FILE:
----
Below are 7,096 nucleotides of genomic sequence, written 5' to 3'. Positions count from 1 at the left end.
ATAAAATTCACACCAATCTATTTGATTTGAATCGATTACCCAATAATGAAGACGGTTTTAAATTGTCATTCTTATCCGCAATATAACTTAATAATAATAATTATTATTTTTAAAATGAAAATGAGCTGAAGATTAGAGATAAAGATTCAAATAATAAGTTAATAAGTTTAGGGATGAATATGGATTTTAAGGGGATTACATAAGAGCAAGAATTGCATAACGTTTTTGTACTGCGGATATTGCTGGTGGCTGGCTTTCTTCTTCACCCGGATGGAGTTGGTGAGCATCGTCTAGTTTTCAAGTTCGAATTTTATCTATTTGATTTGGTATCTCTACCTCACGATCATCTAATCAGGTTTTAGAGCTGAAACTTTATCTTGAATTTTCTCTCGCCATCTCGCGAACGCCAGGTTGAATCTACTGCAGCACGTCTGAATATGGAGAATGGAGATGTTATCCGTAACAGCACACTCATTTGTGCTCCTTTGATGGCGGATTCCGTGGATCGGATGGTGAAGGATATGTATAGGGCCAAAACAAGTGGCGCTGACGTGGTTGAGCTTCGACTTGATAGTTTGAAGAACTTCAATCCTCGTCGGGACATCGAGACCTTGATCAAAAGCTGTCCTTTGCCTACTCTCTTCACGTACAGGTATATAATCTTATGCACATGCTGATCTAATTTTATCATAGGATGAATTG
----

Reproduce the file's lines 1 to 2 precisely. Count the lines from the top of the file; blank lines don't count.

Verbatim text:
Below are 7,096 nucleotides of genomic sequence, written 5' to 3'. Positions count from 1 at the left end.
ATAAAATTCACACCAATCTATTTGATTTGAATCGATTACCCAATAATGAAGACGGTTTTAAATTGTCATTCTTATCCGCAATATAACTTAATAATAATAATTATTATTTTTAAAATGAAAATGAGCTGAAGATTAGAGATAAAGATTCAAATAATAAGTTAATAAGTTTAGGGATGAATATGGATTTTAAGGGGATTACATAAGAGCAAGAATTGCATAACGTTTTTGTACTGCGGATATTGCTGGTGGCTGGCTTTCTTCTTCACCCGGATGGAGTTGGTGAGCATCGTCTAGTTTTCAAGTTCGAATTTTATCTATTTGATTTGGTATCTCTACCTCACGATCATCTAATCAGGTTTTAGAGCTGAAACTTTATCTTGAATTTTCTCTCGCCATCTCGCGAACGCCAGGTTGAATCTACTGCAGCACGTCTGAATATGGAGAATGGAGATGTTATCCGTAACAGCACACTCATTTGTGCTCCTTTGATGGCGGATTCCGTGGATCGGATGGTGAAGGATATGTATAGGGCCAAAACAAGTGGCGCTGACGTGGTTGAGCTTCGACTTGATAGTTTGAAGAACTTCAATCCTCGTCGGGACATCGAGACCTTGATCAAAAGCTGTCCTTTGCCTACTCTCTTCACGTACAGGTATATAATCTTATGCACATGCTGATCTAATTTTATCATAGGATGAATTG